At Max’s, Sandwiches With A Soundtrack

On a quiet stretch of Crouch Hill Road, a 10-minute walk north from Finsbury Park tube station, lies the unassuming Max’s Sandwich Shop. Yet, don’t let it’s self-effacing name lure you into thinking that this is a standard deli affair – for it is not. Max Halley, the man behind the eatery, has set out to revive and rejuvenate the British institution which is the sandwich; to lift it from its humble stature and help it transcend it’s status as a reluctant, lazy lunch choice.

I arrive around 7pm. ‘Hot sandwiches & booze’ reads the sign outside, a truly enticing prospect. Dim lighting, smooth jazz and the soft chatter of diners combine for a calm and cool ambiance. The walls are lined with a melange of trinkets and posters ranging from dismembered maneki-nekos to dog-themed Top Trumps. I deduce that this is the prerequisite level of eccentricity and hipness required to run a restaurant of this nature. We’re quickly sat down; a simple handwritten menu comprising of four sandwiches (each £8.95) is thrust before us. Every option is slightly unconventional and drenched in creativity. I opt for the signature ‘Ham, Egg and Chips’ – layers of ham hock, malt-vinegar mayonnaise, piccalilli and shoestring fries; all topped with a fried egg.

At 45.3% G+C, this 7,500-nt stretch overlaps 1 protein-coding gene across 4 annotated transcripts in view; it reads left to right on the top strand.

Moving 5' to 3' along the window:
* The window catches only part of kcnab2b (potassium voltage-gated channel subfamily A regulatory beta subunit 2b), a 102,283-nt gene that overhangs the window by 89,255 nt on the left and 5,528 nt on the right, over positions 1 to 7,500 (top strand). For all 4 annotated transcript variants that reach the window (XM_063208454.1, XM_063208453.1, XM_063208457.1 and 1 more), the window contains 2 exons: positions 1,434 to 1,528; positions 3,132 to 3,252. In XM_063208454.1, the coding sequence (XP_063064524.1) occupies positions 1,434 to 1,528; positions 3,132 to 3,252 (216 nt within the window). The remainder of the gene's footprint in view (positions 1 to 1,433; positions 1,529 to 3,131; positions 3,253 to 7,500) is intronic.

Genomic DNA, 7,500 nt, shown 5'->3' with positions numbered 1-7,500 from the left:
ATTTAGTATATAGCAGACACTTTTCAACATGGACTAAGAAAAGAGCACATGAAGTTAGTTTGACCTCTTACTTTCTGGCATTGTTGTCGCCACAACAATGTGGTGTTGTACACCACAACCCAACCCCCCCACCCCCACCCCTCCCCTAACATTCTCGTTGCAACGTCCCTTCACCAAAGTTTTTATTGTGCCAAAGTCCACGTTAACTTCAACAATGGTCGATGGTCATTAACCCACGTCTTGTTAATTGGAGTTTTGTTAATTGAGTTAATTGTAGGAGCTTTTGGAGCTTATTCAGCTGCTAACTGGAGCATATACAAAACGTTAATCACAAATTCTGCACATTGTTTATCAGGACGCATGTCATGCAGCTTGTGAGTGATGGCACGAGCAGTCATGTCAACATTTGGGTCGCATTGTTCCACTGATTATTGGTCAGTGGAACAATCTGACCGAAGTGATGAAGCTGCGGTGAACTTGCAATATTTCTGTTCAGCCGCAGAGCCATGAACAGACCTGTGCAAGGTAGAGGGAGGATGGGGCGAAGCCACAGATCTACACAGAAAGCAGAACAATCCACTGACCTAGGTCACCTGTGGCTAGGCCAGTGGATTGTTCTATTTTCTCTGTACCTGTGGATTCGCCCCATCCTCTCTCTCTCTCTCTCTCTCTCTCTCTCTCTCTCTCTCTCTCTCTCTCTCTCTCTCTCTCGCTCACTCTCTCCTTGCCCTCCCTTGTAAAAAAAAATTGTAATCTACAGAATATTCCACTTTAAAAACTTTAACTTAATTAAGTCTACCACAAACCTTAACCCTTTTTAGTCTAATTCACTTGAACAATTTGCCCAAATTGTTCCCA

The bread of choice for each sandwich is focaccia and it soon becomes clear why. It’s pillowy soft, has a delicate flavour and holds its structural integrity right till the end; all whilst serving as a sponge for rogue meat juices. Slowly braised overnight and reheated in its own cooking stock, the ham hock itself is deeply meaty, lightly smoky and tender as can be. Each element of the sandwich has clearly been chosen thoughtfully and deliberately – the saltiness of the meat is cut through by both the sharpness of the malt-vinegar mayonnaise and the sweetness of the piccalilli. Shoestring fries provide texture and body. The egg yolk, when broken, serves as a sort of natural finishing sauce – coating the cross-section of the sandwich in molten, orange fat. The sandwich is delectable and rich yet remains somewhat delicate. What looks huge, perhaps unmanageable upon arrival, is quickly devoured, leaving you yearning for more.

Unapologetically obsessive in its quest to push the boundaries of what can be served between two slices of bread, some may say that Max’s delivers what could well be the finest sandwich in London. With its great food, good selection of reasonably priced beers and enthusiastic service, I would thoroughly recommend paying this charming sandwich-centric restaurant a visit.

 

Food – 8/10

Ambiance – 8/10

Affordability – 7/10

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